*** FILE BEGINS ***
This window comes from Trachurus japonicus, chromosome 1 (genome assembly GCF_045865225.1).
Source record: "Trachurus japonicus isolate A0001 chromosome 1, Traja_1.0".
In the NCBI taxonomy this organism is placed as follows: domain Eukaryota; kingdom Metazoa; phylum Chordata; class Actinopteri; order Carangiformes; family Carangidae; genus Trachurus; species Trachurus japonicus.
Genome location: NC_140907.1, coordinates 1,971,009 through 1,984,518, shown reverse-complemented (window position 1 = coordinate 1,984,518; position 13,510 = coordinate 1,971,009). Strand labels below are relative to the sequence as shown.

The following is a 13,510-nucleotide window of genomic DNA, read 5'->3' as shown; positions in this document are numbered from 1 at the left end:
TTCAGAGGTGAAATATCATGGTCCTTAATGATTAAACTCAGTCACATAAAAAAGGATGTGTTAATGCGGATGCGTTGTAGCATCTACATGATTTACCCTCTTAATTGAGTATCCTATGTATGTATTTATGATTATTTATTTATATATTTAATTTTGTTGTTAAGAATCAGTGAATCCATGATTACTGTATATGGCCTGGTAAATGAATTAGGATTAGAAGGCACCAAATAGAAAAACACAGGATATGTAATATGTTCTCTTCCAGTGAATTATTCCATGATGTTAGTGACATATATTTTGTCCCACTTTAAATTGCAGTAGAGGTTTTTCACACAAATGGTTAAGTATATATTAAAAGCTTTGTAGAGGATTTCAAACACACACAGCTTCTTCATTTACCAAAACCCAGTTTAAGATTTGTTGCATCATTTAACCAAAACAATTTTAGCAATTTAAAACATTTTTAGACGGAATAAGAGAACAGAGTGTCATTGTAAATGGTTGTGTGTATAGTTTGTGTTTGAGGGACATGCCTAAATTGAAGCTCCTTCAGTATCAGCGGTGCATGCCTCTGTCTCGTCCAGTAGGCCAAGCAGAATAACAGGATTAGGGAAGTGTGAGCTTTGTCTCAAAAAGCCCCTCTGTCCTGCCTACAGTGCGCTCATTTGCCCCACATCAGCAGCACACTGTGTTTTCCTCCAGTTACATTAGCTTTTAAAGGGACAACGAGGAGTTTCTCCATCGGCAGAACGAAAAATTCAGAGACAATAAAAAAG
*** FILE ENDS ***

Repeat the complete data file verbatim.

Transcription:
This window comes from Trachurus japonicus, chromosome 1 (genome assembly GCF_045865225.1).
Source record: "Trachurus japonicus isolate A0001 chromosome 1, Traja_1.0".
In the NCBI taxonomy this organism is placed as follows: domain Eukaryota; kingdom Metazoa; phylum Chordata; class Actinopteri; order Carangiformes; family Carangidae; genus Trachurus; species Trachurus japonicus.
Genome location: NC_140907.1, coordinates 1,971,009 through 1,984,518, shown reverse-complemented (window position 1 = coordinate 1,984,518; position 13,510 = coordinate 1,971,009). Strand labels below are relative to the sequence as shown.

The following is a 13,510-nucleotide window of genomic DNA, read 5'->3' as shown; positions in this document are numbered from 1 at the left end:
TTCAGAGGTGAAATATCATGGTCCTTAATGATTAAACTCAGTCACATAAAAAAGGATGTGTTAATGCGGATGCGTTGTAGCATCTACATGATTTACCCTCTTAATTGAGTATCCTATGTATGTATTTATGATTATTTATTTATATATTTAATTTTGTTGTTAAGAATCAGTGAATCCATGATTACTGTATATGGCCTGGTAAATGAATTAGGATTAGAAGGCACCAAATAGAAAAACACAGGATATGTAATATGTTCTCTTCCAGTGAATTATTCCATGATGTTAGTGACATATATTTTGTCCCACTTTAAATTGCAGTAGAGGTTTTTCACACAAATGGTTAAGTATATATTAAAAGCTTTGTAGAGGATTTCAAACACACACAGCTTCTTCATTTACCAAAACCCAGTTTAAGATTTGTTGCATCATTTAACCAAAACAATTTTAGCAATTTAAAACATTTTTAGACGGAATAAGAGAACAGAGTGTCATTGTAAATGGTTGTGTGTATAGTTTGTGTTTGAGGGACATGCCTAAATTGAAGCTCCTTCAGTATCAGCGGTGCATGCCTCTGTCTCGTCCAGTAGGCCAAGCAGAATAACAGGATTAGGGAAGTGTGAGCTTTGTCTCAAAAAGCCCCTCTGTCCTGCCTACAGTGCGCTCATTTGCCCCACATCAGCAGCACACTGTGTTTTCCTCCAGTTACATTAGCTTTTAAAGGGACAACGAGGAGTTTCTCCATCGGCAGAACGAAAAATTCAGAGACAATAAAAAAG